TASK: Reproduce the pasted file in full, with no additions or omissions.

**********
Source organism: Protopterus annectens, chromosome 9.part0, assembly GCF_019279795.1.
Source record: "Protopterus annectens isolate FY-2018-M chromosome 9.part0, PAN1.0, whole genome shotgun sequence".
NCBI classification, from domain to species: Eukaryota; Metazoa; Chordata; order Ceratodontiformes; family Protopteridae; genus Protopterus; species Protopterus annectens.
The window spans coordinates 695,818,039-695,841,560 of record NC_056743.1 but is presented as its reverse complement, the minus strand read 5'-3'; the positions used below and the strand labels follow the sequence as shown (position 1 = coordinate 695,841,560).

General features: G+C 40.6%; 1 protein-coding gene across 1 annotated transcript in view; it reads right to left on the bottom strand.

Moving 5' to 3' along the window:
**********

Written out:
Source organism: Protopterus annectens, chromosome 9.part0, assembly GCF_019279795.1.
Source record: "Protopterus annectens isolate FY-2018-M chromosome 9.part0, PAN1.0, whole genome shotgun sequence".
NCBI classification, from domain to species: Eukaryota; Metazoa; Chordata; order Ceratodontiformes; family Protopteridae; genus Protopterus; species Protopterus annectens.
The window spans coordinates 695,818,039-695,841,560 of record NC_056743.1 but is presented as its reverse complement, the minus strand read 5'-3'; the positions used below and the strand labels follow the sequence as shown (position 1 = coordinate 695,841,560).

General features: G+C 40.6%; 1 protein-coding gene across 1 annotated transcript in view; it reads right to left on the bottom strand.

Moving 5' to 3' along the window: